Vitamin injections helping Michelle Mone get over divorce


BRA queen Michelle Mone is using controversial vitamin injections to help her get over her divorce.

The 41-year-old believes a daily vitamin shot is helping her prepare for a “best ever 2013”.

Vitamin injections, which can cost up to £225 a time, are popular with celebrities like Rihanna, Lady Gaga and Katy Perry who are constantly travelling, performing and attending parties.

Michelle recently split from her husband of 20 years in December.


The treatment, which is usually injected into the patient’s buttocks, could cause infections and allergic reactions, according to critics.

But that hasn’t stopped Mone from giving the treatment a try as part of a detox to help get over 2012.

Mone, who lost six stone last year, admitted she is using the unusual health fad on Twitter, writing: “Detox Day two and still feel like throwing up. Just had another painful vitamin injection #nopainnogain.”

When one fan asked her why she was detoxing she replied: “From a bad year and getting body and mind ready for best ever 2013.”

Fan Nicolle Jeffrey told her: “I feel your pain, vitamin injections are the worst. You’ll do great.”

The Ultimo boss has spoken publically of her distress after her 20-year marriage to husband Michael ended in December last year.

Speaking earlier this year, she said her love-split had left her “crying every day.” The businesswoman revealed the couple failed to make time for each other and became ‘business partners’ only.

A distraught Mone said the break-up had left her ‘numb’, addeding: “I just keep thinking I’m going to be on my own for the rest of my life. I have failed. I have failed in my marriage.”

Mone’s attempt to move on with new man, businessman Karl French, faltered after a few months when they “didn’t have enough time for each other”.

In May, Rihanna tweeted a picture of a scary-looking IV drip in her arm, which was being used to administer a cocktail of energy-boosting vitamins.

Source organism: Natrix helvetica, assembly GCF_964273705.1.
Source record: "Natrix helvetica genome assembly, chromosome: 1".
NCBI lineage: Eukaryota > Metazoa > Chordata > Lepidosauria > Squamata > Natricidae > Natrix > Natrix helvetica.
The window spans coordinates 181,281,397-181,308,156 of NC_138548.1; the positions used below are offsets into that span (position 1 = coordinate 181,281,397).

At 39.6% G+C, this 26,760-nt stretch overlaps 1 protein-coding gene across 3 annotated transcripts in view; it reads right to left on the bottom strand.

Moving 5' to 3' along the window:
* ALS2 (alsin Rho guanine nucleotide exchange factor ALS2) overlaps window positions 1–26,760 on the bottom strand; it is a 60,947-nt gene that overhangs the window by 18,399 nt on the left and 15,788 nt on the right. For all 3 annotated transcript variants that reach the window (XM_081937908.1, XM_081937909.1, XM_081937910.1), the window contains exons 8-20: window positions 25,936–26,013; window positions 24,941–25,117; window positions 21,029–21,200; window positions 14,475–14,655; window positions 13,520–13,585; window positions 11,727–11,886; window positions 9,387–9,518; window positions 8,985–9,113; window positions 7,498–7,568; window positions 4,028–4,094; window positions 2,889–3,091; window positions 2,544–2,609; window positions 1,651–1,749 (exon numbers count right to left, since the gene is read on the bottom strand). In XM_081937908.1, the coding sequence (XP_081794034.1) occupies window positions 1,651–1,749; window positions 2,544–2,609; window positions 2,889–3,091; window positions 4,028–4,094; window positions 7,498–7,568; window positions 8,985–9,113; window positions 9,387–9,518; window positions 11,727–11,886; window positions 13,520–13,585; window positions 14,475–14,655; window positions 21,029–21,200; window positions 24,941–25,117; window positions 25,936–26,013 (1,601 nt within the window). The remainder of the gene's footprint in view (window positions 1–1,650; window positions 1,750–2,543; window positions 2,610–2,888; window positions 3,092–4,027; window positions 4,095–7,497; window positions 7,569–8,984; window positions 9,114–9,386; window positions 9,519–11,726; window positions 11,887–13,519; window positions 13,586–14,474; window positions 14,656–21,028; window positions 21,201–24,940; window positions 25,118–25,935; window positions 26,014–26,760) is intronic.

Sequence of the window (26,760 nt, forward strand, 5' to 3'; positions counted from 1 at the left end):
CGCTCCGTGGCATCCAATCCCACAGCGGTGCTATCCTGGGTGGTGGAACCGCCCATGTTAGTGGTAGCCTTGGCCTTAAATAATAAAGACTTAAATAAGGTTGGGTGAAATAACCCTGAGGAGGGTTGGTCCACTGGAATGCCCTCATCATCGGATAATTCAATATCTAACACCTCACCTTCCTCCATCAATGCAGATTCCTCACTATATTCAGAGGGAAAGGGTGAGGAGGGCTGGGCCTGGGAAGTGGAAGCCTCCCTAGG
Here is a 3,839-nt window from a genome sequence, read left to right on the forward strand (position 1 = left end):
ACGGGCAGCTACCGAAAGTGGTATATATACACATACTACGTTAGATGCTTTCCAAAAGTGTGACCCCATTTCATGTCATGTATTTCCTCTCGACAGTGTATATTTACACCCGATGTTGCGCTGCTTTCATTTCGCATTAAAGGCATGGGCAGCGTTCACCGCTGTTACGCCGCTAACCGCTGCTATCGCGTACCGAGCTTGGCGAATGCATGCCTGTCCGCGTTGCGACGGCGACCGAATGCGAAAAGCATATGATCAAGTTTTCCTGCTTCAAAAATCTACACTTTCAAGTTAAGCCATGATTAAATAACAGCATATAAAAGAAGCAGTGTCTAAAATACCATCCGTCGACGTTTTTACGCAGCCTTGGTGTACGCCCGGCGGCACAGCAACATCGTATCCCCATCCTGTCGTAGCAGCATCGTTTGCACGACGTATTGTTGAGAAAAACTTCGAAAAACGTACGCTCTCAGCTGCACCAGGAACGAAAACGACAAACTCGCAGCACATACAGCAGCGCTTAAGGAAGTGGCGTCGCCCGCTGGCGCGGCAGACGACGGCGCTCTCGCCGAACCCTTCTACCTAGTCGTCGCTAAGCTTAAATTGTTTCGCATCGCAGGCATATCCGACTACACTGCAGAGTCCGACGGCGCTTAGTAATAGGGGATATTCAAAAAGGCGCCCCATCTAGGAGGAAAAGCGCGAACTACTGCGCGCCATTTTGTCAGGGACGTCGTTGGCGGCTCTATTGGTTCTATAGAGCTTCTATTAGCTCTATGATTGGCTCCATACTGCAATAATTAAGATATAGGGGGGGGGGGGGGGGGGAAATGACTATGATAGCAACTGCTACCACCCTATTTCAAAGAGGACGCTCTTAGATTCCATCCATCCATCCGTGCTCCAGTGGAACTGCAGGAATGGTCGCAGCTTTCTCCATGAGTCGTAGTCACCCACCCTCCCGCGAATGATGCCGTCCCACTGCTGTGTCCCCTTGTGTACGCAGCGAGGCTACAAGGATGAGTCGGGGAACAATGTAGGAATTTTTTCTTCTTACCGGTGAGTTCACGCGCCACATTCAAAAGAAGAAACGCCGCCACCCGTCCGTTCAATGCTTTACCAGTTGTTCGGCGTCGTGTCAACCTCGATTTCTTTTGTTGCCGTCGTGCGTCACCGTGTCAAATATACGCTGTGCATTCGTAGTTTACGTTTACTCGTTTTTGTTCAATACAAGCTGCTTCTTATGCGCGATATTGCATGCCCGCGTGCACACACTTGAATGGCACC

Simon Cowell has admitted to using combinations of B12, vitamin C and magnesium to prop-up his immune system.

But despite their popularity, medical experts aren’t convinced that these injections actually work. In fact, there is no scientific or clinical research to suggest that a vitamin boost is beneficial or effective at curing exhaustion.

And some nutritionists also warn that vitamin shots put you at risk of allergic reactions and infections.

Speaking earlier this year, Claire MacEvilly, a nutrition scientist at The British Nutrition Foundation, claimed:  “Vitamin injections are an extreme and dangerous fad which has come from the US.

“It is not very popular over here yet and hopefully will not take off. Overdosing on the non-soluble vitamins by injecting them is easy to do and is a real concern. It can cause cramps, nose-bleeds, nausea, blurred vision, dry skin, liver disease, weight loss, kidney stones and permanent kidney damage, irritability and jaundice. In the most extreme cases it can lead to death.”

Botox injections are another controversial treatment favoured by celebrities
The anti-ageing jabs, that cost £200 or more a time, smooth out wrinkled foreheads and crow’s feet.

But they can leave patients with permanent facial disfigurement.


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